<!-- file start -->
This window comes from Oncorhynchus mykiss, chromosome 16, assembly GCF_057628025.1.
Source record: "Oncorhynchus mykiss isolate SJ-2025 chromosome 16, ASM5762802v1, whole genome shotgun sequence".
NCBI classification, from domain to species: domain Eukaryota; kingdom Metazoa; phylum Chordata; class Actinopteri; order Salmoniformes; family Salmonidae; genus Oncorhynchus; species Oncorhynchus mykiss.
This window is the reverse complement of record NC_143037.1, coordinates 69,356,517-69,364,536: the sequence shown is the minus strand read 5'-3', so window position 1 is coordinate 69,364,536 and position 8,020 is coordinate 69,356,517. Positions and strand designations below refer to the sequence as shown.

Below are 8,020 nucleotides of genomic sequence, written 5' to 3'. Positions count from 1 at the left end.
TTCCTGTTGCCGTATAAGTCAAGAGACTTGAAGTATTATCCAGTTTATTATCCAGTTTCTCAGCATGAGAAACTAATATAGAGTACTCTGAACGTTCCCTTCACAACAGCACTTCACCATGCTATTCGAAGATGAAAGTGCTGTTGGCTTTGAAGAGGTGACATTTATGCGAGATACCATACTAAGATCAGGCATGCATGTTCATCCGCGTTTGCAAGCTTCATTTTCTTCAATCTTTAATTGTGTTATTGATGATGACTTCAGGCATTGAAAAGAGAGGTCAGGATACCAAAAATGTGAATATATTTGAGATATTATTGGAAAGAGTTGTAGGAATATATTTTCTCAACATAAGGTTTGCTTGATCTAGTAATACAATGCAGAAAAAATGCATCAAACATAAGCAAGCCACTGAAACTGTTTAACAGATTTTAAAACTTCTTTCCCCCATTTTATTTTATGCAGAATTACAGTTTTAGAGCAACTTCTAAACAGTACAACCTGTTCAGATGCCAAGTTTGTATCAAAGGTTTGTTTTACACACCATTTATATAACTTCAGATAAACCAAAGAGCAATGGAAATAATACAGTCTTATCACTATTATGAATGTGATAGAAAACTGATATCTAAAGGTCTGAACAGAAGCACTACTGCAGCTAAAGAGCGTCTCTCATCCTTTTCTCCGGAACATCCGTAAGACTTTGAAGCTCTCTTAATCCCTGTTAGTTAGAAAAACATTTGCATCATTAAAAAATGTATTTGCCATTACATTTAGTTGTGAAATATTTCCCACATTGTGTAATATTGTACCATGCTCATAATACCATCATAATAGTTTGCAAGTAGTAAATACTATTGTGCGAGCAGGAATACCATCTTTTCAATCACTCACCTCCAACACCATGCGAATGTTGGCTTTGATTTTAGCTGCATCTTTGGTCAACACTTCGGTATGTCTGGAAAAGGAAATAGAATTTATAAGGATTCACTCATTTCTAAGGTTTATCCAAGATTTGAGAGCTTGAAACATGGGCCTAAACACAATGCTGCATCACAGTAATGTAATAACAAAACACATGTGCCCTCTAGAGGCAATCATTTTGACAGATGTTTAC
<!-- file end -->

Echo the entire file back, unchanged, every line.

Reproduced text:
This window comes from Oncorhynchus mykiss, chromosome 16, assembly GCF_057628025.1.
Source record: "Oncorhynchus mykiss isolate SJ-2025 chromosome 16, ASM5762802v1, whole genome shotgun sequence".
NCBI classification, from domain to species: domain Eukaryota; kingdom Metazoa; phylum Chordata; class Actinopteri; order Salmoniformes; family Salmonidae; genus Oncorhynchus; species Oncorhynchus mykiss.
This window is the reverse complement of record NC_143037.1, coordinates 69,356,517-69,364,536: the sequence shown is the minus strand read 5'-3', so window position 1 is coordinate 69,364,536 and position 8,020 is coordinate 69,356,517. Positions and strand designations below refer to the sequence as shown.

Below are 8,020 nucleotides of genomic sequence, written 5' to 3'. Positions count from 1 at the left end.
TTCCTGTTGCCGTATAAGTCAAGAGACTTGAAGTATTATCCAGTTTATTATCCAGTTTCTCAGCATGAGAAACTAATATAGAGTACTCTGAACGTTCCCTTCACAACAGCACTTCACCATGCTATTCGAAGATGAAAGTGCTGTTGGCTTTGAAGAGGTGACATTTATGCGAGATACCATACTAAGATCAGGCATGCATGTTCATCCGCGTTTGCAAGCTTCATTTTCTTCAATCTTTAATTGTGTTATTGATGATGACTTCAGGCATTGAAAAGAGAGGTCAGGATACCAAAAATGTGAATATATTTGAGATATTATTGGAAAGAGTTGTAGGAATATATTTTCTCAACATAAGGTTTGCTTGATCTAGTAATACAATGCAGAAAAAATGCATCAAACATAAGCAAGCCACTGAAACTGTTTAACAGATTTTAAAACTTCTTTCCCCCATTTTATTTTATGCAGAATTACAGTTTTAGAGCAACTTCTAAACAGTACAACCTGTTCAGATGCCAAGTTTGTATCAAAGGTTTGTTTTACACACCATTTATATAACTTCAGATAAACCAAAGAGCAATGGAAATAATACAGTCTTATCACTATTATGAATGTGATAGAAAACTGATATCTAAAGGTCTGAACAGAAGCACTACTGCAGCTAAAGAGCGTCTCTCATCCTTTTCTCCGGAACATCCGTAAGACTTTGAAGCTCTCTTAATCCCTGTTAGTTAGAAAAACATTTGCATCATTAAAAAATGTATTTGCCATTACATTTAGTTGTGAAATATTTCCCACATTGTGTAATATTGTACCATGCTCATAATACCATCATAATAGTTTGCAAGTAGTAAATACTATTGTGCGAGCAGGAATACCATCTTTTCAATCACTCACCTCCAACACCATGCGAATGTTGGCTTTGATTTTAGCTGCATCTTTGGTCAACACTTCGGTATGTCTGGAAAAGGAAATAGAATTTATAAGGATTCACTCATTTCTAAGGTTTATCCAAGATTTGAGAGCTTGAAACATGGGCCTAAACACAATGCTGCATCACAGTAATGTAATAACAAAACACATGTGCCCTCTAGAGGCAATCATTTTGACAGATGTTTAC